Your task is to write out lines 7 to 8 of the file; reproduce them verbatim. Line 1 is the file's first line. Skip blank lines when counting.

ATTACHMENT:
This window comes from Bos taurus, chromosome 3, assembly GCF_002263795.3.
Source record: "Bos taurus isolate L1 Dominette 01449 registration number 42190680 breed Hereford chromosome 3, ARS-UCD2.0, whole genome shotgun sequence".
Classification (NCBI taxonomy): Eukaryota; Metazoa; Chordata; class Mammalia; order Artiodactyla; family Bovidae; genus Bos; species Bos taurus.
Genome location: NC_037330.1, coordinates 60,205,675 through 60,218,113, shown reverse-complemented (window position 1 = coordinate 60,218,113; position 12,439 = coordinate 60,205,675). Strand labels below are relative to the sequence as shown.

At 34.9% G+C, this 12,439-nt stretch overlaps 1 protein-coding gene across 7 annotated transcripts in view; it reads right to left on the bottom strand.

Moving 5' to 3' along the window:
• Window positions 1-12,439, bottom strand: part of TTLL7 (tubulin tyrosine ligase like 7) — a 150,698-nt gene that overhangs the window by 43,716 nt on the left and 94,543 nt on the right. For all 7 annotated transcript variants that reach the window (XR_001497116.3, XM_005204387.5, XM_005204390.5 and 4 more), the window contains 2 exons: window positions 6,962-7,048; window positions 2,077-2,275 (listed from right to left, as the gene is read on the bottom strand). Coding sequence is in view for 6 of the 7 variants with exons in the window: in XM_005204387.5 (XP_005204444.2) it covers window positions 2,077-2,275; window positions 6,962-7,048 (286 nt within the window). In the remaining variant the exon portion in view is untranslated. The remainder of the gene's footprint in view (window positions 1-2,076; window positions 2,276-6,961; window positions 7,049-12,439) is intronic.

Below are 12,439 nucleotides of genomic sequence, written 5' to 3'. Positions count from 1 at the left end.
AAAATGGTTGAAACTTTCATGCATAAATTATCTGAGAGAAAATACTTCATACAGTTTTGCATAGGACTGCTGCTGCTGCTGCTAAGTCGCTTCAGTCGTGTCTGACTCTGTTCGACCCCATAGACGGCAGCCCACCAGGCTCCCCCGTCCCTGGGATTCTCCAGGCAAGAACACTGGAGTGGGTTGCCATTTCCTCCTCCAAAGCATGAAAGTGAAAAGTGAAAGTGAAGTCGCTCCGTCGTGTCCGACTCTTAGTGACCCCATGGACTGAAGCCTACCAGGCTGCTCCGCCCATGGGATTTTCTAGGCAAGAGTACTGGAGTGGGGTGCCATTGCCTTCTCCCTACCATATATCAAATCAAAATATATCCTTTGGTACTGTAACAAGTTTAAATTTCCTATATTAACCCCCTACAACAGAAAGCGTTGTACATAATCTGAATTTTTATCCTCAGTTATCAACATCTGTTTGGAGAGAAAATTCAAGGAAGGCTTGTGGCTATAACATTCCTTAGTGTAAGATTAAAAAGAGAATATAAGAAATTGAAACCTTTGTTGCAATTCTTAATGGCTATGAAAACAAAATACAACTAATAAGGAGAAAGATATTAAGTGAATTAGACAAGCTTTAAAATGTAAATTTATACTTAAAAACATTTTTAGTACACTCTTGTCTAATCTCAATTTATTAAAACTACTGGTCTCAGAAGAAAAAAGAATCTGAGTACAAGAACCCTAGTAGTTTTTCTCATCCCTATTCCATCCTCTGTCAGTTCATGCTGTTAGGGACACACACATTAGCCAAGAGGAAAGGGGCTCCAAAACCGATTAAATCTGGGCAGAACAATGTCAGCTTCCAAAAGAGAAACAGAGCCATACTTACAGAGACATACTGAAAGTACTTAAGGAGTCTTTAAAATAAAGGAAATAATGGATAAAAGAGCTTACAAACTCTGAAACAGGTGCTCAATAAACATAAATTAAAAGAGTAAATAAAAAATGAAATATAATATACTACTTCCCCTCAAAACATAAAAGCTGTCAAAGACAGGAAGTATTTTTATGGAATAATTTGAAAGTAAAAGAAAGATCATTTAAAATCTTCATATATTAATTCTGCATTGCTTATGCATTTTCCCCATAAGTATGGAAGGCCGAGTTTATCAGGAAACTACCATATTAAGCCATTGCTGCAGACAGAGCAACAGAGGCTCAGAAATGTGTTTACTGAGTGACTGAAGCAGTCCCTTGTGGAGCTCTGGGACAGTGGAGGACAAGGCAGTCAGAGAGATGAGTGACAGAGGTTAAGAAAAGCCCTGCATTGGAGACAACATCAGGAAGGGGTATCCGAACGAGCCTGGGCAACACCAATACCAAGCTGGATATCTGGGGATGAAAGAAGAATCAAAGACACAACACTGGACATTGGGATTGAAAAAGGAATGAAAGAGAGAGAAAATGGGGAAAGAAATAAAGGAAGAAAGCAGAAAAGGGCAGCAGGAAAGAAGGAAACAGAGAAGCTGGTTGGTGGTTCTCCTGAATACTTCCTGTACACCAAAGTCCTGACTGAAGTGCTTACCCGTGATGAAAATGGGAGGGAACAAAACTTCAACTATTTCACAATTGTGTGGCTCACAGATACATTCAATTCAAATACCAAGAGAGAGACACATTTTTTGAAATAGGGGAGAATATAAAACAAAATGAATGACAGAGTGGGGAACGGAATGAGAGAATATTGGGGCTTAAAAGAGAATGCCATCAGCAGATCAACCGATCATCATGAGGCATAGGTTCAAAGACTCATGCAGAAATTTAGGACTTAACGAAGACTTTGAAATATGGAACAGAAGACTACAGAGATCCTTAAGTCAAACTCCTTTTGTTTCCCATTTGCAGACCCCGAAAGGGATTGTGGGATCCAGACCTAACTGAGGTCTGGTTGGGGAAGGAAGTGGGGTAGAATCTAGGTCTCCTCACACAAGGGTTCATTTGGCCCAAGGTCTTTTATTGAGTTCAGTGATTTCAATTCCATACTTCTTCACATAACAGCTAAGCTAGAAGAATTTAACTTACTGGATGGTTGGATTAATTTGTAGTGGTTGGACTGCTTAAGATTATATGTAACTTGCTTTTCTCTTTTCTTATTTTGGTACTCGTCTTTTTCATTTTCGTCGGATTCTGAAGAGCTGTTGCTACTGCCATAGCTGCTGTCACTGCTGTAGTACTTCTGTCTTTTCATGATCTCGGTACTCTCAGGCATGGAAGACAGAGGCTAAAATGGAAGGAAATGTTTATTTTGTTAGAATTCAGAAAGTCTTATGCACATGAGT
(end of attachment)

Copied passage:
• Window positions 1-12,439, bottom strand: part of TTLL7 (tubulin tyrosine ligase like 7) — a 150,698-nt gene that overhangs the window by 43,716 nt on the left and 94,543 nt on the right. For all 7 annotated transcript variants that reach the window (XR_001497116.3, XM_005204387.5, XM_005204390.5 and 4 more), the window contains 2 exons: window positions 6,962-7,048; window positions 2,077-2,275 (listed from right to left, as the gene is read on the bottom strand). Coding sequence is in view for 6 of the 7 variants with exons in the window: in XM_005204387.5 (XP_005204444.2) it covers window positions 2,077-2,275; window positions 6,962-7,048 (286 nt within the window). In the remaining variant the exon portion in view is untranslated. The remainder of the gene's footprint in view (window positions 1-2,076; window positions 2,276-6,961; window positions 7,049-12,439) is intronic.

Below are 12,439 nucleotides of genomic sequence, written 5' to 3'. Positions count from 1 at the left end.